2010 ACVIM late breaking research talk neurology session

NEW QUANTITATIVE ASSAYS FOR THE DIFFERENTIAL DIAGNOSIS OF EQUINE PROTOZOAL MYELOENCEPHALITIS (EPM).  SM Reed1, DK Howe2, MR Yeargan2,    JK Morrow3, AJ Graves3 and WJA Saville4. 1. Rood and Riddle Equine Hospital, Lexington, KY.  2. University of Kentucky, Lexington, KY. 3. Equine Diagnostic Solutions, Lexington, KY. 
4. The Ohio State University, Columbus, OH.

A field study was conducted on neurologic horses to evaluate new quantitative assays and to re-establish the importance of performing cerebrospinal fluid (CSF) taps for accurate diagnosis of EPM.

Two new ELISAs, designed to be run concurrently, have been developed at the Gluck Equine Research Center.  These assays incorporate three unique antigens of Sarcocystis neurona to measure the IgG response to parasite infection.   Paired serum and CSF samples collected from 131 clinical cases examined at Rood and Riddle Equine Hospital (RREH) over the past three years were tested with the two complementary assays.  The ELISA results were compared to standard WB results performed at Equine Diagnostic Solutions (EDS) laboratory.   Neurologic status was monitored at presentation and on follow-up examination for most patients. Histopathological results were available for 14 horses with paired samples and another 5 horses with only CSF available.

Qualitative WB and quantitative ELISA results, clinical histories and outcomes, and necropsy results (where available) were tabulated. Cases were grouped by diagnosis into EPM, CVM and other, and the compiled data were then analyzed.  Strong correlation was observed between ELISA and WB results. Endpoint serum titers alone were not predictive of an EPM diagnosis.  However, endpoint CSF titers were correlated strongly with an EPM diagnosis. Furthermore, a serum-to-CSF titer ratio was the most informative criterion for the differential diagnosis, consistent with antigen-specific antibody indices that are used for determining intrathecal antibody production.  Serum:CSF ratios <100 were observed for 83% (24/29) of EPM cases, while 97% (36/37) of CVM diagnoses and 88% (57/65) of other neurologic diagnoses had serum:CSF ratios of >100.  In total, the serum:CSF titer ratio obtained with the new ELISAs provided an accurate diagnosis for 89% (117/131) of these neurologic cases.  Importantly, a 1:1000-titer blood sample spiked into pristine CSF had no appreciable effect on ELISA results until there was greater than 10,000 red cells per microliter, thereby demonstrating the utility of these assays even when there is significant blood contamination.

This study verified that analysis of both serum and CSF from horses suspected to have EPM is more beneficial than examination of serum alone. The results support the use of these quantitative assays as valuable new tools for the diagnosis of EPM in horses showing clinical signs.

Last Updated on Thursday, 16 September 2010 15:31
 
2010 ACVIM late breaking research talk neurology session

NEW QUANTITATIVE ASSAYS FOR THE DIFFERENTIAL DIAGNOSIS OF EQUINE PROTOZOAL MYELOENCEPHALITIS (EPM).  SM Reed1, DK Howe2, MR Yeargan2,    JK Morrow3, AJ Graves3 and WJA Saville4. 1. Rood and Riddle Equine Hospital, Lexington, KY.  2. University of Kentucky, Lexington, KY. 3. Equine Diagnostic Solutions, Lexington, KY.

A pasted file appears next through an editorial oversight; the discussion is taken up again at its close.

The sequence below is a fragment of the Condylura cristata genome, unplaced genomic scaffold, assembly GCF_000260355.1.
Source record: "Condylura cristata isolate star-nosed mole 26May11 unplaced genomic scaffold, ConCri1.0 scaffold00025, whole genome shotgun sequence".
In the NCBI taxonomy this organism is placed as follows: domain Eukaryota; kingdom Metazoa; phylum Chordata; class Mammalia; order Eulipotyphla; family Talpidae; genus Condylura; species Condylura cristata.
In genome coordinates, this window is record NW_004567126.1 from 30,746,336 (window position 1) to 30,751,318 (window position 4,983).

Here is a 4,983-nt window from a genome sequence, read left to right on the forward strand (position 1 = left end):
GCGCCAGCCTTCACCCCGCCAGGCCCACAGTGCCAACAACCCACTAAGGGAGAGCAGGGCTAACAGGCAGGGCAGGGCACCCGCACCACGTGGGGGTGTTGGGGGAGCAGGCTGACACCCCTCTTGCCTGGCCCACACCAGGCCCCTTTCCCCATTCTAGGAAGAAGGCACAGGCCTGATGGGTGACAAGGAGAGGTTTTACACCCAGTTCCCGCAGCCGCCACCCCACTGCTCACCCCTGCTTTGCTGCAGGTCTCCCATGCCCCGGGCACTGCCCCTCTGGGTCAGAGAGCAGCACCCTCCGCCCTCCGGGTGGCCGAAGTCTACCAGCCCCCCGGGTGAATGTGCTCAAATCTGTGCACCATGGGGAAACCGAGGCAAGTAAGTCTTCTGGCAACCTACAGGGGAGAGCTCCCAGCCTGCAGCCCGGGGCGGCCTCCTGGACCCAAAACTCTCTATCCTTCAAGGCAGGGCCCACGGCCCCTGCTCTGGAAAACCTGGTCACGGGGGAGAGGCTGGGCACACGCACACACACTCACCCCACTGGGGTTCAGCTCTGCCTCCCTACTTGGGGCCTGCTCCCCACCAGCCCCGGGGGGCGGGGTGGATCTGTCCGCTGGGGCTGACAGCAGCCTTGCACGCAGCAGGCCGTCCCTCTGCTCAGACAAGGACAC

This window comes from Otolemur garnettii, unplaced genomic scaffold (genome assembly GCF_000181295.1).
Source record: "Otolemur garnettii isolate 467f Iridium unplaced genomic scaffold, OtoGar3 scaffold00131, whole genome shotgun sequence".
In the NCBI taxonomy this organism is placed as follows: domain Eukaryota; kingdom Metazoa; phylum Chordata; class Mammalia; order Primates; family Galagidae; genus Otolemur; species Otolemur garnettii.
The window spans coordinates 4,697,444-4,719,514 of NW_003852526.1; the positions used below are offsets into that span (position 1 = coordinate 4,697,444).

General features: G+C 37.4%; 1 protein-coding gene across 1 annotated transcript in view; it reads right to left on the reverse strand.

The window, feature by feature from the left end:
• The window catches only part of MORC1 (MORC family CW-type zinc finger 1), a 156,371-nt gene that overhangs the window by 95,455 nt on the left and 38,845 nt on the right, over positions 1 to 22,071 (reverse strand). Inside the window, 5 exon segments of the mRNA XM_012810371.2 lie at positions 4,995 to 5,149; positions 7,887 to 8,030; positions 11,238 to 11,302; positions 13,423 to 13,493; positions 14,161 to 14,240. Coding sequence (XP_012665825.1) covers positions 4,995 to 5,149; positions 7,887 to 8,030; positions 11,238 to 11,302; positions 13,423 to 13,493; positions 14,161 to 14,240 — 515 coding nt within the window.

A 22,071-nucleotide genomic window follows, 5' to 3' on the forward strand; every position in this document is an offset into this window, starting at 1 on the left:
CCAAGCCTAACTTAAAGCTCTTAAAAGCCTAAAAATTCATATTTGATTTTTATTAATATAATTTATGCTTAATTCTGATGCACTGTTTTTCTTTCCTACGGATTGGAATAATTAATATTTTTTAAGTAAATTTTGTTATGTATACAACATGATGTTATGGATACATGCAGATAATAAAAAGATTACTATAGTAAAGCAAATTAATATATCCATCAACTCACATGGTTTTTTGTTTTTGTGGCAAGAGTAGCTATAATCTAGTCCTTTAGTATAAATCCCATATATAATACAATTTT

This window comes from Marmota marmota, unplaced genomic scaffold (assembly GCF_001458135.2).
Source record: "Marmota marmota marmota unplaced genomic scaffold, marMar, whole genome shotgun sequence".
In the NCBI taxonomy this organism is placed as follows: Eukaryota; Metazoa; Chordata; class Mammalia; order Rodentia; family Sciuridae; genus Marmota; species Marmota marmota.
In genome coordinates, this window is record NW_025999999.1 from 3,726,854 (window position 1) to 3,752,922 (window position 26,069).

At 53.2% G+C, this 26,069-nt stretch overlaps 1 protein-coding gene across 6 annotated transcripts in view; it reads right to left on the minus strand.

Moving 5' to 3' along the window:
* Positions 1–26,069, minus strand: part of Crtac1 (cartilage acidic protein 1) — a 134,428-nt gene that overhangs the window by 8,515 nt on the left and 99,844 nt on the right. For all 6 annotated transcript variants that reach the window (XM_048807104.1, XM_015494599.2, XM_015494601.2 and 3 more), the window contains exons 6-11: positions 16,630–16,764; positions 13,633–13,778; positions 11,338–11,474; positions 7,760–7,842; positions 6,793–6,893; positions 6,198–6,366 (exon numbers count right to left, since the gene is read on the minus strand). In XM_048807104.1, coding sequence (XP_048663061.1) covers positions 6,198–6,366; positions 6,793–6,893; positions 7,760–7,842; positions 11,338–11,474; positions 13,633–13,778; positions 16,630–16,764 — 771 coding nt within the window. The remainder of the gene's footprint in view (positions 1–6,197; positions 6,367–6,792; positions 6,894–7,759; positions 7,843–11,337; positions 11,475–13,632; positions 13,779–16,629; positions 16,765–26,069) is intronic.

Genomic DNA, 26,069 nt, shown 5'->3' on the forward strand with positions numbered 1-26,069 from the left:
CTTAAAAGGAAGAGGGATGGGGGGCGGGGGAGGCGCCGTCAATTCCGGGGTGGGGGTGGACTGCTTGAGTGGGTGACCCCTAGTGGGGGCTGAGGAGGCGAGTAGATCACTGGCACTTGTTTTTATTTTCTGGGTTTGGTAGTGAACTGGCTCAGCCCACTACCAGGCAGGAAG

4. The Ohio State University, Columbus, OH.

A field study was conducted on neurologic horses to evaluate new quantitative assays and to re-establish the importance of performing cerebrospinal fluid (CSF) taps for accurate diagnosis of EPM.

Two new ELISAs, designed to be run concurrently, have been developed at the Gluck Equine Research Center.  These assays incorporate three unique antigens of Sarcocystis neurona to measure the IgG response to parasite infection.   Paired serum and CSF samples collected from 131 clinical cases examined at Rood and Riddle Equine Hospital (RREH) over the past three years were tested with the two complementary assays.  The ELISA results were compared to standard WB results performed at Equine Diagnostic Solutions (EDS) laboratory.   Neurologic status was monitored at presentation and on follow-up examination for most patients. Histopathological results were available for 14 horses with paired samples and another 5 horses with only CSF available.

Qualitative WB and quantitative ELISA results, clinical histories and outcomes, and necropsy results (where available) were tabulated. Cases were grouped by diagnosis into EPM, CVM and other, and the compiled data were then analyzed.  Strong correlation was observed between ELISA and WB results. Endpoint serum titers alone were not predictive of an EPM diagnosis.  However, endpoint CSF titers were correlated strongly with an EPM diagnosis. Furthermore, a serum-to-CSF titer ratio was the most informative criterion for the differential diagnosis, consistent with antigen-specific antibody indices that are used for determining intrathecal antibody production.  Serum:CSF ratios <100 were observed for 83% (24/29) of EPM cases, while 97% (36/37) of CVM diagnoses and 88% (57/65) of other neurologic diagnoses had serum:CSF ratios of >100.  In total, the serum:CSF titer ratio obtained with the new ELISAs provided an accurate diagnosis for 89% (117/131) of these neurologic cases.  Importantly, a 1:1000-titer blood sample spiked into pristine CSF had no appreciable effect on ELISA results until there was greater than 10,000 red cells per microliter, thereby demonstrating the utility of these assays even when there is significant blood contamination.

This study verified that analysis of both serum and CSF from horses suspected to have EPM is more beneficial than examination of serum alone. The results support the use of these quantitative assays as valuable new tools for the diagnosis of EPM in horses showing clinical signs.

Last Updated on Thursday, 16 September 2010 15:31